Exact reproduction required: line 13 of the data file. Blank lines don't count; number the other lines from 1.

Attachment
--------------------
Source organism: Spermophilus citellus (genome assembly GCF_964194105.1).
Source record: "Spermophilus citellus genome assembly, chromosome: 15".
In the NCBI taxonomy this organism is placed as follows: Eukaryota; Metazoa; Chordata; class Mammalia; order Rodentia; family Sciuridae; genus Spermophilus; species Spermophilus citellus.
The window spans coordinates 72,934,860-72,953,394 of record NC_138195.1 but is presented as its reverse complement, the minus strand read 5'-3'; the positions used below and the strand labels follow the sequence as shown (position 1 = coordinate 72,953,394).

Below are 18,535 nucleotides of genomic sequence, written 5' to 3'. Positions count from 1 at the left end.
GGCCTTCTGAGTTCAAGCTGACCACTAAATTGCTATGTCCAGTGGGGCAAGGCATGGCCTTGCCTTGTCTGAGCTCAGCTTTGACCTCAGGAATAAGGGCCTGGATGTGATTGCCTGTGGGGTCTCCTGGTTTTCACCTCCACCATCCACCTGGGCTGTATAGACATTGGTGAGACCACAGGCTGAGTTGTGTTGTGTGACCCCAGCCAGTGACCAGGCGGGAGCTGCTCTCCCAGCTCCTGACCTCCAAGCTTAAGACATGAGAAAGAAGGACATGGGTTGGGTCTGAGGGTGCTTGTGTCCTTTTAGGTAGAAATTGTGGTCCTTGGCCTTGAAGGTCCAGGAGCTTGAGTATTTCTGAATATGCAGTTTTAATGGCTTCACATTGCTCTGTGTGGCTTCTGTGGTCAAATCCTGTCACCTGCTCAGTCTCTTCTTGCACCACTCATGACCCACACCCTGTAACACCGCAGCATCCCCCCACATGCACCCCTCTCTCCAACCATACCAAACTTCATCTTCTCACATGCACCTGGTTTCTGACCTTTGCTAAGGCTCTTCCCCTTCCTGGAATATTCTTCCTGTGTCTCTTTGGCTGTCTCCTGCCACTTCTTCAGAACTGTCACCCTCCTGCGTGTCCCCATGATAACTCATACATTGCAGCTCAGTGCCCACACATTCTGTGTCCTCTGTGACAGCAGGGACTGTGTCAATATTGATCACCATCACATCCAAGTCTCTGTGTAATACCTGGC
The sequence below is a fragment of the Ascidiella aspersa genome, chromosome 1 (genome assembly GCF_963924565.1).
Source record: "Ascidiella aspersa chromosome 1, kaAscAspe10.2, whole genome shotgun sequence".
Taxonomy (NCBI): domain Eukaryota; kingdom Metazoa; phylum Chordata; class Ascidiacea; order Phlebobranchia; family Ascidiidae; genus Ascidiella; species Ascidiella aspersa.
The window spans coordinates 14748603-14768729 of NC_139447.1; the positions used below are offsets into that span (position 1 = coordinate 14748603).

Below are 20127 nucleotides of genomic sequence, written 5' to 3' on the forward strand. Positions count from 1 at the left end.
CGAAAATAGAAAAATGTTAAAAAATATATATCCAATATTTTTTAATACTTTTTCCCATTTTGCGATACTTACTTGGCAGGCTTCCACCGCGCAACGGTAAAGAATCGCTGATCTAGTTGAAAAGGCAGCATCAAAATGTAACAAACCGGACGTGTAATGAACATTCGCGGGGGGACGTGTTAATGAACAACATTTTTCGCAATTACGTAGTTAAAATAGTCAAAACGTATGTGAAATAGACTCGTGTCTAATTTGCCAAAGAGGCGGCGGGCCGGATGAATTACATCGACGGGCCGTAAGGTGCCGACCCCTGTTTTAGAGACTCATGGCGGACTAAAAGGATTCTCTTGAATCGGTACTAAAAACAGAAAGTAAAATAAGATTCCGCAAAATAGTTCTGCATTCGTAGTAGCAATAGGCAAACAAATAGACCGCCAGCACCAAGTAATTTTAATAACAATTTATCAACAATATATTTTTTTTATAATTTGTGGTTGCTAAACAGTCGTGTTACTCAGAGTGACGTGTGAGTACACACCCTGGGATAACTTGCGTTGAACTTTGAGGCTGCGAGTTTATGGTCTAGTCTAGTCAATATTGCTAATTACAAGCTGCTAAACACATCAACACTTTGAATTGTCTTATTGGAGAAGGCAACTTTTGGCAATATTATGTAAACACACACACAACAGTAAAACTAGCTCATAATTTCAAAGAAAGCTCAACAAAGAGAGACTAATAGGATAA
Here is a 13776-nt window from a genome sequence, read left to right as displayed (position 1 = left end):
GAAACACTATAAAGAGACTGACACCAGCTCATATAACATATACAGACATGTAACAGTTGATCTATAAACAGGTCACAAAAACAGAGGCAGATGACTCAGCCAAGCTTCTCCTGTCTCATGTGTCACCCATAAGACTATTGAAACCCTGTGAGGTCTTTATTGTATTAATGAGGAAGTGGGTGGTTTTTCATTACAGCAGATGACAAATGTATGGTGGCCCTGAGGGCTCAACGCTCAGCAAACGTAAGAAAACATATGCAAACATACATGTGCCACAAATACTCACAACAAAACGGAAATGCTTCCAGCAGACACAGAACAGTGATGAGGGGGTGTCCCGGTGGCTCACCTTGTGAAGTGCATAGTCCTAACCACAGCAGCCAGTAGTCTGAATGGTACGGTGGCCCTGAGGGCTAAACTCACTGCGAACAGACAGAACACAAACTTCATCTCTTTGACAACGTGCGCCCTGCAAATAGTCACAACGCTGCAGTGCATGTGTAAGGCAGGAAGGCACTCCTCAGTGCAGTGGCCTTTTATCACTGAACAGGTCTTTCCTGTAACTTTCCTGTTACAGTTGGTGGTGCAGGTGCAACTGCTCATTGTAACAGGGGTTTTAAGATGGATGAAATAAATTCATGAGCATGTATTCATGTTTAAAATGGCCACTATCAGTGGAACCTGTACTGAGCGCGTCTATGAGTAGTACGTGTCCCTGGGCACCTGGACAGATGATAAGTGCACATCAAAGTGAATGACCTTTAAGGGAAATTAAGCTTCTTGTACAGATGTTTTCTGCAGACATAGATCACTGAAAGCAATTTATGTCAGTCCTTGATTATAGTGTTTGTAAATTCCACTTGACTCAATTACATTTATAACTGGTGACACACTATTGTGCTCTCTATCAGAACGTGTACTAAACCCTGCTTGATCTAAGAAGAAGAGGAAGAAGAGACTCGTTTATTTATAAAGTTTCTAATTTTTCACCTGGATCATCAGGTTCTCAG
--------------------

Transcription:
Here is a 13776-nt window from a genome sequence, read left to right as displayed (position 1 = left end):